What’s next for the NHS GP data collection program?


Credits: Chokniti Khongchum on AIX

Today it was to mark the start of data collection through the General Practice Data (GPDPR) program for planning and research.

According to the organization’s CEO, the date itself was initially canceled to allow NHS Digital to “speak to patients, doctors, medical charities, etc. to further strengthen the plan.” Two months behind schedule. Simon Bolton.

The plan has already been the subject of much concern and criticism, with the British Medical Association and the Royal College of General Practical Association “jointly rethinking your position … and taking immediate action to direct the public”. I asked him to wake him up. Information campaign ”.

Even this action was not sufficient to ensure that the GPDPR was able to proceed as planned.

Instead, in a letter sent to the GP on July 19, Primary Care Minister Jo Churchill announced that the “specific start date for data collection” was gone. Digital NHS Public technology It is still true.

“Since the program has been suspended, we are developing engagement and communication campaigns aimed at recognizing and understanding the healthcare system and patients’ plans and making informed choices. “
Minister of Primary Care Jo Churchill

Churchill’s letter reflects an earlier statement that the NHS wanted to “step up its plans” to roll out the program.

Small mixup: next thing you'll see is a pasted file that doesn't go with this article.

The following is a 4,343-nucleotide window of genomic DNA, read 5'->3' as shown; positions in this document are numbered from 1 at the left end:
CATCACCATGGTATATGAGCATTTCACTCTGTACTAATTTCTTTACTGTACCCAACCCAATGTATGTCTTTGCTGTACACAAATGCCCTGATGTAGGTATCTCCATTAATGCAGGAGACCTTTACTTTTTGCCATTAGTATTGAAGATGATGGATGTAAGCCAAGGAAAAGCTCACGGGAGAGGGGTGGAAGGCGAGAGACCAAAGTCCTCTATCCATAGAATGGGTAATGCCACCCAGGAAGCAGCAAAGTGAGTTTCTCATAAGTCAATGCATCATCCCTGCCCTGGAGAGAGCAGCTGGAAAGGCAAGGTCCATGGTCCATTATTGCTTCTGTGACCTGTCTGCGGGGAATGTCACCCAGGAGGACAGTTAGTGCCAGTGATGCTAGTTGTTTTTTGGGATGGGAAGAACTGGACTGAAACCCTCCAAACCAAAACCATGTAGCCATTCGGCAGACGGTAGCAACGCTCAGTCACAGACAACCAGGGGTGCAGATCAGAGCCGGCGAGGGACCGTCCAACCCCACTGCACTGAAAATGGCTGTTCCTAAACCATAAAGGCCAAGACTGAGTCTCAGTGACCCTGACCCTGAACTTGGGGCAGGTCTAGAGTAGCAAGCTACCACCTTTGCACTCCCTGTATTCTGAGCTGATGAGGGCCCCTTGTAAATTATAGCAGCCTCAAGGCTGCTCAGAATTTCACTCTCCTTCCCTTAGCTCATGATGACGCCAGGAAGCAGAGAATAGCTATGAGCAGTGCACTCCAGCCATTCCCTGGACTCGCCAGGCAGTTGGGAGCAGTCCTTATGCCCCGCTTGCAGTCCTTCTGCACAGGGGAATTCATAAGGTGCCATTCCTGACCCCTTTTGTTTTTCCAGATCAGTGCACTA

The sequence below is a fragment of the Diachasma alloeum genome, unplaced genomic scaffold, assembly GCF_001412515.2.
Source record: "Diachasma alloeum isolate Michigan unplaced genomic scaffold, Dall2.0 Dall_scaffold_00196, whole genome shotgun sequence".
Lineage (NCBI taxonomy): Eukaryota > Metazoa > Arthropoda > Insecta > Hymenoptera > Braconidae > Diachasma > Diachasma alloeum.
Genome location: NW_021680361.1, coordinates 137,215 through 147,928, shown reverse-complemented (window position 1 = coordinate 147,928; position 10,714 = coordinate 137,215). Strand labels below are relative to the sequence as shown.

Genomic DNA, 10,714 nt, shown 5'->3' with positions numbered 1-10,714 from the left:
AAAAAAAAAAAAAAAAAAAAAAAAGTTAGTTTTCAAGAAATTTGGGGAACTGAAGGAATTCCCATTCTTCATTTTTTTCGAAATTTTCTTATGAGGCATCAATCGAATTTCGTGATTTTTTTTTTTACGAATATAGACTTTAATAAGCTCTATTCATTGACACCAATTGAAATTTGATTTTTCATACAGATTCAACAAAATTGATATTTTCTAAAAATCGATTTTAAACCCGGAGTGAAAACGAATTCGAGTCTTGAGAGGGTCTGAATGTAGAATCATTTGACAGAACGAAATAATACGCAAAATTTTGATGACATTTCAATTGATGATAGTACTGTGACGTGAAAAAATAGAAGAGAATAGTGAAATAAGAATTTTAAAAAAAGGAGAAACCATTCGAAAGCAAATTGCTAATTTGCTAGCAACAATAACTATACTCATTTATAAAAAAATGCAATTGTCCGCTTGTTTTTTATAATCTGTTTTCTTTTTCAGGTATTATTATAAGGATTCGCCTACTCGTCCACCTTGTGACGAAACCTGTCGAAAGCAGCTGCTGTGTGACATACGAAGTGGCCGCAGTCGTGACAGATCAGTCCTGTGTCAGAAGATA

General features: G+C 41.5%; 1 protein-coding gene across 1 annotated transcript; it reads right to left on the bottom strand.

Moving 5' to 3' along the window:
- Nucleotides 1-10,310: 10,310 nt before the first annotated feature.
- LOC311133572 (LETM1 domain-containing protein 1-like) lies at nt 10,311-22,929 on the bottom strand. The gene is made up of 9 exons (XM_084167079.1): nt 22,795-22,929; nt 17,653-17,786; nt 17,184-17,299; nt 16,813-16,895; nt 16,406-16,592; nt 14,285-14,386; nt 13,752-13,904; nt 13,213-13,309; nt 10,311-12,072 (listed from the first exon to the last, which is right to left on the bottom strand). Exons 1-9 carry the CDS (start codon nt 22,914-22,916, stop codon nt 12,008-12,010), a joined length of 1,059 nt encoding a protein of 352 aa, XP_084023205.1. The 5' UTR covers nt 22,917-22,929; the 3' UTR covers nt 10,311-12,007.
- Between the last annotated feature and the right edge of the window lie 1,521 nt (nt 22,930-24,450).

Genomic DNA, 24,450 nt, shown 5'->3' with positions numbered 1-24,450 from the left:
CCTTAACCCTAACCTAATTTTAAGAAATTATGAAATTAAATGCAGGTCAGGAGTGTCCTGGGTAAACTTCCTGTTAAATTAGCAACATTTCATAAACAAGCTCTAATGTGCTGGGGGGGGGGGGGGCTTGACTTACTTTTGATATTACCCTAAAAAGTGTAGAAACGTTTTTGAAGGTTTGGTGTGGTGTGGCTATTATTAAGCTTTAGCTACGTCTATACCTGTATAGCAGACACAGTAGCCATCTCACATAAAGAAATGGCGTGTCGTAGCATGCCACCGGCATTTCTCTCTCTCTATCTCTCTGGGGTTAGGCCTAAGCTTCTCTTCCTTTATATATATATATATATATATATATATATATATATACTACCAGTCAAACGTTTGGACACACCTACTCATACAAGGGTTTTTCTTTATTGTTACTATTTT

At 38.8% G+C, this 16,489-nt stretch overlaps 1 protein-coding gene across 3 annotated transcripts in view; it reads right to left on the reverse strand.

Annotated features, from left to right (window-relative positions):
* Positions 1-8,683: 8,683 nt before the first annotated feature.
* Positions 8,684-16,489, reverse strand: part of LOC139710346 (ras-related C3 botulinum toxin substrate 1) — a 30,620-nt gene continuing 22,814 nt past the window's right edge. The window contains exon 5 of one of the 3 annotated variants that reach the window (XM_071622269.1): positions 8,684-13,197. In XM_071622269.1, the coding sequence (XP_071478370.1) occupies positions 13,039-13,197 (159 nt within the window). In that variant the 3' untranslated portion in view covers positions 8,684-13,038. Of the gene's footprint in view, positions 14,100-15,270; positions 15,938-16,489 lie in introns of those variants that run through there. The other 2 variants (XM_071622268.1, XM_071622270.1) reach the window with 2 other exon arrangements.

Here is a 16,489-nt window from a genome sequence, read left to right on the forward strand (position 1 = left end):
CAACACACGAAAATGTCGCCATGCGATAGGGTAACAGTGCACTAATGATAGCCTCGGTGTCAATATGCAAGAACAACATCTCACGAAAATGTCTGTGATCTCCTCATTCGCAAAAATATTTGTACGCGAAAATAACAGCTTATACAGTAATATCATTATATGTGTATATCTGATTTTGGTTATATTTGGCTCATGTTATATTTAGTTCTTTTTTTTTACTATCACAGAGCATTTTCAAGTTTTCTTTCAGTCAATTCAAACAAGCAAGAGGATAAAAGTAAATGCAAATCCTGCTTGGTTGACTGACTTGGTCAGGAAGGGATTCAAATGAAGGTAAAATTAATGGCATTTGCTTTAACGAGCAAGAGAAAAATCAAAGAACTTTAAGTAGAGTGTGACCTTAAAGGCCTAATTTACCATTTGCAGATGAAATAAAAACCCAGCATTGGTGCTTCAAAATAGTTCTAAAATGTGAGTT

The plan is to collect patient data from GPs across the UK on a daily basis, as planned. This includes diagnosis, symptoms, observations, test results, medications, allergies, immunity, referrals, reminders, appointment information and gender, ethnicity and location. sexual orientation related to the physical, mental and sexual health of the patient. Contains data and information about. About the staff who treated the patient.

This data is pseudonymized and does not include names or addresses. However, it excludes postcode information which is collected “in a uniquely encoded format”.

Data collected in a large central repository represents a “broader general purpose collection” than data currently collected through existing retrieval services in general practice. The aim is that the frequency and extent of data collection “allow faster access to pseudonymized patient data for planners and researchers”.

Critics of this plan focus on what is characterized by a lack of communication: what the existence of the GDPR and what its introduction means for patients, in particular the deadline initially set. I am. This forced the patient to withdraw.

The deadline of September 1 for the opt-out has been abolished. Patients will be able to opt out at any time, and NHS Digital will ‘create a technical means’ for data that has already been uploaded to be deleted if the patient signs up for a Type 1 opt-out.

These exclusions essentially prevent the sharing of data from the patient’s GP records beyond the scope of surgery for reasons other than their own care.

Type 2 opt-outs prevent patients from sharing their data with non-NHS organizations.

Plans to ‘abolish’ the broader Type 1 opt-out have also been delayed for 12 months, “will not be implemented without consultation with the RCGP, BMA and the National Data Guardian,” Churchill said .

According to Churchill, the opt-out system is one of the four main areas of work and must meet certain conditions before it can start collecting data.